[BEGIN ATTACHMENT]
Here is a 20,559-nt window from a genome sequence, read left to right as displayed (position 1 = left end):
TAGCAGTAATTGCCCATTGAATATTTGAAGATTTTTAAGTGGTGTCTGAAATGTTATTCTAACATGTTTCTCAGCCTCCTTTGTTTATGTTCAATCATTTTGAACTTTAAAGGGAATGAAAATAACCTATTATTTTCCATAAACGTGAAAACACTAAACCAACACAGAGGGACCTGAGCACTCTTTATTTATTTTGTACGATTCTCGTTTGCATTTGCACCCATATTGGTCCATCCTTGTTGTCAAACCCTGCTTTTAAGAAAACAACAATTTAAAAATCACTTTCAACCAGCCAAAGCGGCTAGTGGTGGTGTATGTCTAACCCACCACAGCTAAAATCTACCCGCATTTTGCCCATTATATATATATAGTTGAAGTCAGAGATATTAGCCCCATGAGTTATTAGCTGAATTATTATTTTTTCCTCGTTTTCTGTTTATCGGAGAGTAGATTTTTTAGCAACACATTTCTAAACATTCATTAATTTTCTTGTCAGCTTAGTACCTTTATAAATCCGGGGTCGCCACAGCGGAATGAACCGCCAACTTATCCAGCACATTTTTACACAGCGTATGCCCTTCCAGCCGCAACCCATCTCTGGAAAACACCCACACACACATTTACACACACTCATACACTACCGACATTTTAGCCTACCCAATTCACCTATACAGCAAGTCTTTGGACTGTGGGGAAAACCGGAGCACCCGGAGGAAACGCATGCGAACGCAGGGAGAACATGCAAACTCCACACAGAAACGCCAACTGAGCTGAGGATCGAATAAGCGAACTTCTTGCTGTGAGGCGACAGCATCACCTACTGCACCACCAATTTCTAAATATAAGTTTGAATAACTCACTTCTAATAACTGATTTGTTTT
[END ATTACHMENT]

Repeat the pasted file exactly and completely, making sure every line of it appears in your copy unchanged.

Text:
Here is a 20,559-nt window from a genome sequence, read left to right as displayed (position 1 = left end):
TAGCAGTAATTGCCCATTGAATATTTGAAGATTTTTAAGTGGTGTCTGAAATGTTATTCTAACATGTTTCTCAGCCTCCTTTGTTTATGTTCAATCATTTTGAACTTTAAAGGGAATGAAAATAACCTATTATTTTCCATAAACGTGAAAACACTAAACCAACACAGAGGGACCTGAGCACTCTTTATTTATTTTGTACGATTCTCGTTTGCATTTGCACCCATATTGGTCCATCCTTGTTGTCAAACCCTGCTTTTAAGAAAACAACAATTTAAAAATCACTTTCAACCAGCCAAAGCGGCTAGTGGTGGTGTATGTCTAACCCACCACAGCTAAAATCTACCCGCATTTTGCCCATTATATATATATAGTTGAAGTCAGAGATATTAGCCCCATGAGTTATTAGCTGAATTATTATTTTTTCCTCGTTTTCTGTTTATCGGAGAGTAGATTTTTTAGCAACACATTTCTAAACATTCATTAATTTTCTTGTCAGCTTAGTACCTTTATAAATCCGGGGTCGCCACAGCGGAATGAACCGCCAACTTATCCAGCACATTTTTACACAGCGTATGCCCTTCCAGCCGCAACCCATCTCTGGAAAACACCCACACACACATTTACACACACTCATACACTACCGACATTTTAGCCTACCCAATTCACCTATACAGCAAGTCTTTGGACTGTGGGGAAAACCGGAGCACCCGGAGGAAACGCATGCGAACGCAGGGAGAACATGCAAACTCCACACAGAAACGCCAACTGAGCTGAGGATCGAATAAGCGAACTTCTTGCTGTGAGGCGACAGCATCACCTACTGCACCACCAATTTCTAAATATAAGTTTGAATAACTCACTTCTAATAACTGATTTGTTTT